A Threat to the Baltic Sea? Long-term development of pollution by polycyclic aromatic hydrocarbons
Polycyclic aromatic hydrocarbons (PAHs) are widespread, highly toxic and often carcinogenic environmental pollutants. Marion Kanwischer from the Leibniz Institute for Baltic Sea Research Warnemünde (IOW) and her team have studied the long-term development of PAH pollution in the Baltic Sea using sediment and water samples and compared pre-industrial concentrations with the development of PAH pollution after the onset of Industrialisation. Although the overall contamination has eased in recent years, PAHs still pose a toxicological threat to the Baltic Sea. Traffic emissions are a major contributor to the current PAH pollution.
Polycyclic aromatic hydrocarbons (PAHs) are generated by incomplete combustion of organic material. This occurs naturally, for instance, in wildfires or by volcanic activity; PAHs can also be released from natural oil deposits. However, most PAHs in the environment today are of human origin, resulting, for example, from domestic heating, fuel combustion in aviation, road transport and shipping, as well as from industrial emissions. Widespread environmental contamination with PAHs first became apparent in drinking water in the USA in the 1970s. PHA detection in seawater and sediments, even in remote areas far from civilisation, prove that the marine environment is also affected and that transport through the air is also a major dispersal pathway in addition to pollution through rivers.
“The Baltic Sea is particularly prone to the impact of anthropogenic environmental toxins because, as an inland sea, it has little water exchange with the world’s oceans and it also has to cope with large amounts of industrial and agricultural runoff due to the river dicharge from its big catchment area. Therefore, the PAH substance group also plays a major role there,” says Marion Kanwischer, head of the IOW analytics group and first author of the study on PAH pollution in the Baltic Sea. “We wanted to get a comprehensive overview of the current state – i.e. spatial distribution and pollution levels – but also wanted to understand, how human-induced pollution differs from natural baseline levels and how it has developed with regard to what kind of anthropogenic PAH sources are involved,” Kanwischer explains.
To reconstruct the development of the PAH contamination in the Baltic Sea in the past and also gain insights into the natural pre-industrial background levels, the researchers used samples of sediment cores from the Arkona Basin and the Gotland Basin. The latter contains information dating back about 9,500 years before today. The more recent history of PAH pollution was investigated using data obtained from samples of the uppermost sediment layers and water samples of different depths obtained in 2003 – 2018 as part of the IOW monitoring programme, which covers multiple sampling sites.
Kanwischer’s team was able to clearly show that the PAH pollution caused by humans is many times higher than pre-industrial PAH levels: They detected natural background levels between 500 and 4500 ng / g of sediment-derived total organic carbon (TOC). In comparison, the maximum PAH concentrations in the sediment layers of the 1960s and 1970s are up to 100 times higher, with up to 100,000 ng / g TOC. Today’s pollution – from the 2000s onwards – is also significantly higher than pre-industrial levels, with sediment concentrations of 10,000 to 35,000 ng / g TOC. Particularly in the coastal zones, comparatively high values could be detected, which are presumably due to river discharges and historically high loads in these regions.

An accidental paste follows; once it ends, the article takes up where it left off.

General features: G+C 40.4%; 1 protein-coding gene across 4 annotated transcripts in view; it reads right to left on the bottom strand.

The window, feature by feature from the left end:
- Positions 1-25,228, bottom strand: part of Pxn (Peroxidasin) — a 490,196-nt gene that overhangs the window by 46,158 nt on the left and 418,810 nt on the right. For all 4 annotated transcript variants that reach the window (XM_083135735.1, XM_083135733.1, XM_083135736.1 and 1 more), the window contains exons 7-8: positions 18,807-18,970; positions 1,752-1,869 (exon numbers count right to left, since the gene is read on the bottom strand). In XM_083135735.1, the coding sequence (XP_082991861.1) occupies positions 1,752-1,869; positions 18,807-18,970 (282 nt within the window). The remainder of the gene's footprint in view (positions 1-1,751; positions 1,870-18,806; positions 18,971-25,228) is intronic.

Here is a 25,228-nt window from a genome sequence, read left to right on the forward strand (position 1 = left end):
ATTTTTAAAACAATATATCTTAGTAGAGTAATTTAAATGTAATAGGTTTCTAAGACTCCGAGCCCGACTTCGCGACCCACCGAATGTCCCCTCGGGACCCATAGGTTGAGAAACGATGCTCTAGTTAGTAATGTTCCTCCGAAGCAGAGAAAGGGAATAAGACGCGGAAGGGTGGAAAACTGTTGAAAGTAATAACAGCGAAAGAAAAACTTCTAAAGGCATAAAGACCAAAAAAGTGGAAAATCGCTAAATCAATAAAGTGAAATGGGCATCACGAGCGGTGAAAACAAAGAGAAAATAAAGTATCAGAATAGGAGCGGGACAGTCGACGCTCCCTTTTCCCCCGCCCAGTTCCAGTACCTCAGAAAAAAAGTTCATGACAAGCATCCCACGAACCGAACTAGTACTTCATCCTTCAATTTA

In surface water, the IOW team found concentrations of up to 16 ng / l with the highest levels in the Fehmarn Belt as well as in the Kiel and Mecklenburg Bights. In most of the examined areas, the data from the monitoring programme indicate a decrease of the PAH pollution over the 15-year study period, but not so in the Pomeranian Bay in the area influenced by the Oder River. Here, the researchers determined the highest average PAH concentrations, which indicates that the Oder permanently contributes substantial PAH inputs to the Baltic Sea.
When analysing the composition of the PAHs found in the sediment and water samples, the IOW scientists observed a shift over time from low-molecular to high-molecular substances. The particularly toxic high-molecular PAHs originate primarily from human sources and were increasingly released into the environment with the onset of industrialisation. Using certain diagnostic indicators from the surface water samples, the researchers were also able to conclude that traffic emissions are currently a major PAH pollution source.
“Our study clearly shows that human activities are primarily responsible for exposing Baltic Sea organisms to a particularly toxic substance group,” says Marion Kanwischer. The PAH contamination has decreased in recent years, which shows that legal regulations to reduce industrial emissions are taking effect. “Nevertheless,” Kanwischer stresses, “ways must be found to reduce PAH pollution from other sources, such as traffic emissions, and to ensure that no new sources of pollution are added.” The IOW researcher therefore concludes: “The continuation of our long-term data sets is an important tool to make reliable statements about the further development of PAH pollution in the Baltic Sea.”
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Marion Kanwischer, Dennis Bunke, Thomas Leipe, Matthias Moros, Detlef E. Schulz-Bull: Polycyclic aromatic hydrocarbons in the Baltic Sea – Pre-industrial and industrial developments as well as current status. Marine Pollution Bulletin, Volume 160, November 2020, 111526; doi.org/10.1016/j.marpolbul.2020.111526